4. WVS, it seems to me that just about everything we do as Mormons is influenced by discussions of history (although some of it may be very recent history), whether that be an oral propagation of folk practice (how to properly pass the sacrament; how to bless the food; what visiting teachers do at visits) or formal direction by church leaders (how to poperly pass the sacrament; how to pray; what visiting teachers do at visits). No?

  5. When I read this an hour ago, I was struck by the realization that you can write this, J., and be entirely credible, while if I had written anything like it I think it would be dismissed. There isn’t two cents worth of difference between our beliefs in the church’s faith claims nor in our distaste for hagiography or our desire to use the best sources, and neither of us shies away from topics that could be challenging to various camps for various reasons. I still can’t quite understand why, but I’m sure it’s true.

    Anyway, thanks for this clear and credible and helpful statement.

  6. Another related question but in the reverse: as the composition of the Church becomes less Utah-centric, does the role of the New York, Ohio, Missouri, Illinois, Utah story become less significant? Do interesting, even inspiring practices/ideas of the past become less meaningful to LDS? As you point out, the 20th century encodes much of what we promulgate as Mormonism.

  7. Ardis, I can’t speak for anyone else, but I would have found such a piece by you to be credible.

    I think that that story is dilluted, WVS. Of course aspects of it are amplified (e.g., the First Vision), but I think generally that is true.

  8. Ardis,

    You are a more public figure, as a blogger at least. You are more likely to get in a scuffle or two on T&S than Stapley. As a result, some people are always looking for a reason to take a shot at you.

    J,

    I find your argument interesting, though much of this is driven by your approach to history…you are also politics averse. I agree that history often makes for poor normative argument. However, it can and should inform normative arguments as a source of evidence.

    History is political, almost always, because it has the potential to undermine the narrative which upholds some normative position or another. This does not mean that history should be used as a tool (I am an expert on being a tool) for one’s ideological agenda. This is usually sloppy and boring. But this does not make the history less political just because it is not ideologically driven.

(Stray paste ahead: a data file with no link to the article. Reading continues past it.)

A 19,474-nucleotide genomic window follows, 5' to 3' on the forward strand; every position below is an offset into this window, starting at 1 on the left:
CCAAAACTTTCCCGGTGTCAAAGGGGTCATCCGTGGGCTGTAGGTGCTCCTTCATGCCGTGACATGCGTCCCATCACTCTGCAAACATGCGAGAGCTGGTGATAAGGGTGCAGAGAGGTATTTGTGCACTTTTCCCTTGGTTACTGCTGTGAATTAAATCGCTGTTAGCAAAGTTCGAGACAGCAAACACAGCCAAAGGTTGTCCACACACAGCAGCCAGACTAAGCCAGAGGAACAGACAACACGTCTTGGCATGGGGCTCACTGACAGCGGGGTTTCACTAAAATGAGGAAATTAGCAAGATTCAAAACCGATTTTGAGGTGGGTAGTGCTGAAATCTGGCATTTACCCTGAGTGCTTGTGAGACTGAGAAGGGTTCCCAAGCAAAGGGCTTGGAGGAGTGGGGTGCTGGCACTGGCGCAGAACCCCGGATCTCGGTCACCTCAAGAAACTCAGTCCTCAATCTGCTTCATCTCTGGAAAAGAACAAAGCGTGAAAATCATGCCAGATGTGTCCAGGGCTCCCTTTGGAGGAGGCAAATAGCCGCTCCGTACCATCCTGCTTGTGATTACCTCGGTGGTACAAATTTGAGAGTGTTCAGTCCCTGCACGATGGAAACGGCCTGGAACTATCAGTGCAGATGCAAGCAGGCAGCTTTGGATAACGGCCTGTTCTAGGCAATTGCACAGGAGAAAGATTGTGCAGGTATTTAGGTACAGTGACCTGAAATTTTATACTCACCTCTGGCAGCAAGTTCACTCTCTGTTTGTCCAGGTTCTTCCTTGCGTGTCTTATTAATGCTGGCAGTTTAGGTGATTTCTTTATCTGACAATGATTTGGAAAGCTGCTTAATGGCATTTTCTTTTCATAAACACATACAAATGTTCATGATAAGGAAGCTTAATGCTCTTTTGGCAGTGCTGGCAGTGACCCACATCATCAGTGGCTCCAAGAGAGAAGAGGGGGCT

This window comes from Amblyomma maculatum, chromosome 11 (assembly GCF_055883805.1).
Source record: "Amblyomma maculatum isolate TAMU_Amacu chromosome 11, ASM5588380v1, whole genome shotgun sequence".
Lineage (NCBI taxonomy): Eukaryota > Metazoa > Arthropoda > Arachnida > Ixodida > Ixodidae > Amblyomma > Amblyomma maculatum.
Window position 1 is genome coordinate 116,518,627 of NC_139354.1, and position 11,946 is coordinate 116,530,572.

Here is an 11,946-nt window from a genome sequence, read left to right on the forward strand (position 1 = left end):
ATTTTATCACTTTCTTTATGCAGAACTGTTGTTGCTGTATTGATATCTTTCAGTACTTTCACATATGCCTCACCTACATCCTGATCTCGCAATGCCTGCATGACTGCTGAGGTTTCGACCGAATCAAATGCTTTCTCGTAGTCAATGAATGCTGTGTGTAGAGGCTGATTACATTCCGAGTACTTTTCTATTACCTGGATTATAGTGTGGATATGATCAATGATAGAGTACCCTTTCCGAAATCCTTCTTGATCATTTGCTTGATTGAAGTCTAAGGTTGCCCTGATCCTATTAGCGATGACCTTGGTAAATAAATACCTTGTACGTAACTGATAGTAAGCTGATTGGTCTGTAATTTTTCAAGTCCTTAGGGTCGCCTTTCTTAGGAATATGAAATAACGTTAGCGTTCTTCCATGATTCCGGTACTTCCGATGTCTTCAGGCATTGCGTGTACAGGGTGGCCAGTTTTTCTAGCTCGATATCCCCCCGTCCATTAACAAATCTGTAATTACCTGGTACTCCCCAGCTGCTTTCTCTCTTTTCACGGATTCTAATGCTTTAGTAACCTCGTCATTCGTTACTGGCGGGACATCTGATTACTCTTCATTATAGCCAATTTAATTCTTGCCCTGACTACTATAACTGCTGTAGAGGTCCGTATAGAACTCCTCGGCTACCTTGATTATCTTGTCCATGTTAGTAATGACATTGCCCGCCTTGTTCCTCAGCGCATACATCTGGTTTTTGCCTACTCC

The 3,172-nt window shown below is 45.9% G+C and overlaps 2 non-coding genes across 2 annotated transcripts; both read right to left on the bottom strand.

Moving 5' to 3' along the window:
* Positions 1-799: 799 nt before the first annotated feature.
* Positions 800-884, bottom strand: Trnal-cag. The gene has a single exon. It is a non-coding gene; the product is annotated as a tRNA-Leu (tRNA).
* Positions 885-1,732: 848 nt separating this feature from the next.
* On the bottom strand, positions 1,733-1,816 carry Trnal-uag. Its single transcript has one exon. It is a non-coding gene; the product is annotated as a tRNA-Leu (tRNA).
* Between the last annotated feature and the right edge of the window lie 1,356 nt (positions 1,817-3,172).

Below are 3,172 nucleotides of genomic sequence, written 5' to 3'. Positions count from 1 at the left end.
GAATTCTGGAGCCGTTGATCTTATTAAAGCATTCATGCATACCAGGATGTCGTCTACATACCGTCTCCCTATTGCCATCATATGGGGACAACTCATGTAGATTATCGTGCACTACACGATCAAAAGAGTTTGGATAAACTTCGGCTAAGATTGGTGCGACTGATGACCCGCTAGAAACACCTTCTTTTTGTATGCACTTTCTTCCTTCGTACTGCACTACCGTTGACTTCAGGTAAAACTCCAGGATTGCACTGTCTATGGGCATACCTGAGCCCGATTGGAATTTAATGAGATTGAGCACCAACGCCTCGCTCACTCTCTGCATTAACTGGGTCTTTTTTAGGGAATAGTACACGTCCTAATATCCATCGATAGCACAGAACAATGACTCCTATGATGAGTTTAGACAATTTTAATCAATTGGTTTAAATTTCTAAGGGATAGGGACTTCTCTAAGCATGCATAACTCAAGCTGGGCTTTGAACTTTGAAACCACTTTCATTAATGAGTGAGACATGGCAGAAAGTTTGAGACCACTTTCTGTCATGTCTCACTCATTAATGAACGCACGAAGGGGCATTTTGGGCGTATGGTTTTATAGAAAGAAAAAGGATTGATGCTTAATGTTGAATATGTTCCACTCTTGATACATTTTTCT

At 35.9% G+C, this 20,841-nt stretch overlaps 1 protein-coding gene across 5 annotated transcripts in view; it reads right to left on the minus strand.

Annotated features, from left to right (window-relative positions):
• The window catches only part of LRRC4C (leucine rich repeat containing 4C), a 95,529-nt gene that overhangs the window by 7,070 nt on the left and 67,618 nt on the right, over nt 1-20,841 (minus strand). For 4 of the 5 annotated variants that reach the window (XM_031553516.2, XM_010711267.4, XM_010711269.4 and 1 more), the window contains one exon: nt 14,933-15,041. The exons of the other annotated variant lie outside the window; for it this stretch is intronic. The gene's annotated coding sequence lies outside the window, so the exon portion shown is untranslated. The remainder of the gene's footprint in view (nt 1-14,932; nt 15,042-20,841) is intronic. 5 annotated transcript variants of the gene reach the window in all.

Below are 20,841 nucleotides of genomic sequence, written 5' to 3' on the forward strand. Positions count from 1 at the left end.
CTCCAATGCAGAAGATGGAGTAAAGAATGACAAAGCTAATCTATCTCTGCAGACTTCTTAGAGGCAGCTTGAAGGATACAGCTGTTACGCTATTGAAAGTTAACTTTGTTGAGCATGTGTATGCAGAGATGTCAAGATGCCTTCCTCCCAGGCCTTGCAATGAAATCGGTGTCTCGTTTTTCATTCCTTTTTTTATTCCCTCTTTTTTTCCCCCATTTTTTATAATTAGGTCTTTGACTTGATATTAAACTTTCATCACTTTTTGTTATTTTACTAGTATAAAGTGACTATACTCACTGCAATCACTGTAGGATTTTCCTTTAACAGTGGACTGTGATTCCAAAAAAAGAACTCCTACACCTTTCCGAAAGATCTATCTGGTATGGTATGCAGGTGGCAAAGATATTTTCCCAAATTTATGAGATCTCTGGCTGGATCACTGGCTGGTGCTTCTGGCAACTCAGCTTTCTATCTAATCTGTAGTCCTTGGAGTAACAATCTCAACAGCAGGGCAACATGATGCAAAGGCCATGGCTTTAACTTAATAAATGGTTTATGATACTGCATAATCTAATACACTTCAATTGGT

9. I think that the American historian Richard Hofstadter used history as a weapon. Not as a partisan weapan, but as a means of undermining the ideology of the powerful by looking at the roots of their thought. I think the key is this: what type of weapon. Is it a grenade? Is it a shotgun? Is it a battering ram? The greats like Hofstadter used history like a light-saber. The difference is significant.

  10. I imagine that even Stapley could get behind the idea of historical lightsabers.

  11. Natalie B. says:

    I think you are very right to point to the importance of understanding facts undistorted from political agendas. Bearing the facts in mind generally leads to better policies for those of us who find history interesting for its present political value.

  12. Chris, I do think that history should be incorporated into normative arguments, as you say. I also agree that there are political implications for almost all history. What I am arguing for is that political positions not dictate historiography.

    I also realize that damaging one’s political opponents is often quite effective at realizing some goals, so I may be just quixotic.

    Historical lightsabers…mmmmm.

  13. “What I am arguing for is that political positions not dictate historiography.”

    I think it is an admirable idea, I am just not sure if it is possible. Of course, these things are always a matter of degrees.

    As for historical lighter-sabers, I am with Han Solo…I prefer blasters. Though I do like to hang with Jedi.

  14. Why is it that anyone with a point of view wants to annihilate (people with) other points of view? Why is it that we reach for any weapon available, rock, blaster or history?

    Historians, meh, do they have a point of view? Do they hide it (the mailed fist) under the velvet glove?

    Even if they do not (which may be questionable), the lack of a point of view is also a point of view. As I read “Origins of Power” I was struck by Quinn’s thoroughness and apparent objectiveness by which he presented the facts. But, in fact, his bloodlessness also colored the whole scene without the color red, which was also a point of view. He did not capture the vitality of the time by my perception. How could he?